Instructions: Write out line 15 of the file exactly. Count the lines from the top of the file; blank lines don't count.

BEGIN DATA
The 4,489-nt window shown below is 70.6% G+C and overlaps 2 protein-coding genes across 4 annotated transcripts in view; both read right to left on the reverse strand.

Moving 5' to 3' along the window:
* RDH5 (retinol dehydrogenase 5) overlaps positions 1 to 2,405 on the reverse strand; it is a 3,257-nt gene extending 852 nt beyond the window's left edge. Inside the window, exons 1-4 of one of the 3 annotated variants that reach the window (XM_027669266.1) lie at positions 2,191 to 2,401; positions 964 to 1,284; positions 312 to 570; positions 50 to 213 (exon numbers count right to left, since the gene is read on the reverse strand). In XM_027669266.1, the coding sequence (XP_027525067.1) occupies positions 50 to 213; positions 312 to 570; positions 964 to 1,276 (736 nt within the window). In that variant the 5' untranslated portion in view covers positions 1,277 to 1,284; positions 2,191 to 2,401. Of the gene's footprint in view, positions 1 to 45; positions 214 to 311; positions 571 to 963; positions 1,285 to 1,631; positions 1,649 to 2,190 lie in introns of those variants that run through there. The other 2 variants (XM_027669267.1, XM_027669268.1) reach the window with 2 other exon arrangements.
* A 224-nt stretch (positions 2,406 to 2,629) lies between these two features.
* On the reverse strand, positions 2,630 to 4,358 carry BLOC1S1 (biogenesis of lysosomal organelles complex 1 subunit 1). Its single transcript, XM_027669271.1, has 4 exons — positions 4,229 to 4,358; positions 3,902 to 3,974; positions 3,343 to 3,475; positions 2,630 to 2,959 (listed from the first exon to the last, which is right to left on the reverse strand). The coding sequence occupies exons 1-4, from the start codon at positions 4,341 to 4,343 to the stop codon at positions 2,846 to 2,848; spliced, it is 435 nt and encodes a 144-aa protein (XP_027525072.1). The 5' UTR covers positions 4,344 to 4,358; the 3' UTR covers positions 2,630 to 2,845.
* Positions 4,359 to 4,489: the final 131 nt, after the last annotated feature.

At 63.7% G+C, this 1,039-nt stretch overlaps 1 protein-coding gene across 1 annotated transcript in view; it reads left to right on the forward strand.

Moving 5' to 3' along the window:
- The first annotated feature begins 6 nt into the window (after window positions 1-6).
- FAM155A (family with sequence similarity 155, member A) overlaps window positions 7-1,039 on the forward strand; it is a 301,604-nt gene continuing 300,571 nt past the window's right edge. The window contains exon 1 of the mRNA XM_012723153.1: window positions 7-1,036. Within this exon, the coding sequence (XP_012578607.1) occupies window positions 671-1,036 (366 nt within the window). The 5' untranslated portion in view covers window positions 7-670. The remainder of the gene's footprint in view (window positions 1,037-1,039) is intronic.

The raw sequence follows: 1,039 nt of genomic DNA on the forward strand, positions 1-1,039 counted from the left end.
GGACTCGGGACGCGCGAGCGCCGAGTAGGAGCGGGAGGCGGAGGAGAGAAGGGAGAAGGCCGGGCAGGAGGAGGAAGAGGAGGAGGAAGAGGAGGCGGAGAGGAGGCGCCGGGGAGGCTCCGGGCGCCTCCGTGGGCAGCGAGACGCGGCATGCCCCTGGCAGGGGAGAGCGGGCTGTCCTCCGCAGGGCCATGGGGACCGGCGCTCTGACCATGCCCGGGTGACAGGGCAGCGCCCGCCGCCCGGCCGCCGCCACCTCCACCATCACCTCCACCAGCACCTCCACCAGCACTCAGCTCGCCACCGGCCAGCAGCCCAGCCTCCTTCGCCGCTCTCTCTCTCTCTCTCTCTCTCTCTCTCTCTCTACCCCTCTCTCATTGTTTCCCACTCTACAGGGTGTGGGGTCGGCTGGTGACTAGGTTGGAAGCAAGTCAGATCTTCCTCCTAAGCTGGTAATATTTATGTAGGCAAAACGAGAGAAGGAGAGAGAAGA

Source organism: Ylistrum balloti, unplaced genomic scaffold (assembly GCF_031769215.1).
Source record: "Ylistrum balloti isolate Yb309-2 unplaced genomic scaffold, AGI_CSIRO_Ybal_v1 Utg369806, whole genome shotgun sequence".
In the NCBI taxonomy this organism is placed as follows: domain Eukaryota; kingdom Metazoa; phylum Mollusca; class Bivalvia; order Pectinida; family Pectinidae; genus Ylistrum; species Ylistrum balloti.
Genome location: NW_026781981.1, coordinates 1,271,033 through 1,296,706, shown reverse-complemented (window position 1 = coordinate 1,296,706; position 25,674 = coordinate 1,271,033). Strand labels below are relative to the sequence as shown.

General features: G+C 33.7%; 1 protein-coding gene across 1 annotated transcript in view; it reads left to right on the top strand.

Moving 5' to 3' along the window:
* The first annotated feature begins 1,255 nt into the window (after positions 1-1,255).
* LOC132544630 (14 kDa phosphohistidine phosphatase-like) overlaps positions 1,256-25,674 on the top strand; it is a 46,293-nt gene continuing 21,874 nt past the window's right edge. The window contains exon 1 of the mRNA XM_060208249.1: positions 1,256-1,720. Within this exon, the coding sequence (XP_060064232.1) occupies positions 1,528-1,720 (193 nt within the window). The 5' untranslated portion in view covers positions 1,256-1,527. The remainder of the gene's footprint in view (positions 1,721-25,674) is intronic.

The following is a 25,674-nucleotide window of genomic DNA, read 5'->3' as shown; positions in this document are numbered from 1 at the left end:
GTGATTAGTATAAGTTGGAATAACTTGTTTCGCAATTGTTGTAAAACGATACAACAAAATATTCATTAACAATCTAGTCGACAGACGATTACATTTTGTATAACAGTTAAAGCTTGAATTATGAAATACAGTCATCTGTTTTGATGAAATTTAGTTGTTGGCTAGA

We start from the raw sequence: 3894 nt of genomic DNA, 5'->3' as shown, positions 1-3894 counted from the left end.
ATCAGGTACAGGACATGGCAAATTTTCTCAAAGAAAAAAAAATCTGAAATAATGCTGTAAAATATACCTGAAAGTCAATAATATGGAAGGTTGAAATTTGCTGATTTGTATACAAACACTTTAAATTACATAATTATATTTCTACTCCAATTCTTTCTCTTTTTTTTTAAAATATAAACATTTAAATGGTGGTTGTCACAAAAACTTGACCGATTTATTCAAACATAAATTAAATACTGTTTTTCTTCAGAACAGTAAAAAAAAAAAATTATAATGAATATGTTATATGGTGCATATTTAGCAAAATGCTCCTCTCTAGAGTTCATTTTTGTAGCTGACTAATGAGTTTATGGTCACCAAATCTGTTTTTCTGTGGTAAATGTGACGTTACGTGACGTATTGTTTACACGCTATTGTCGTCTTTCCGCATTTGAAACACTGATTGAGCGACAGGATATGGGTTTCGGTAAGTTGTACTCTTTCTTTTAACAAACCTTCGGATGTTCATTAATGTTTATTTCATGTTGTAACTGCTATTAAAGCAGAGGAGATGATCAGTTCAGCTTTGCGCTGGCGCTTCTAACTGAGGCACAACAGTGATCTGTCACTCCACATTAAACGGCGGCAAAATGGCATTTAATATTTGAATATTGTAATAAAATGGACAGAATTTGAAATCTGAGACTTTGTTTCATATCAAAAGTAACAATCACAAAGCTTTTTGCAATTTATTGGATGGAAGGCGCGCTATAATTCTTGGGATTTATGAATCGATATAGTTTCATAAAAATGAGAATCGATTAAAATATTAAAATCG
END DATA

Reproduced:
In the NCBI taxonomy this organism is placed as follows: domain Eukaryota; kingdom Metazoa; phylum Mollusca; class Bivalvia; order Pectinida; family Pectinidae; genus Ylistrum; species Ylistrum balloti.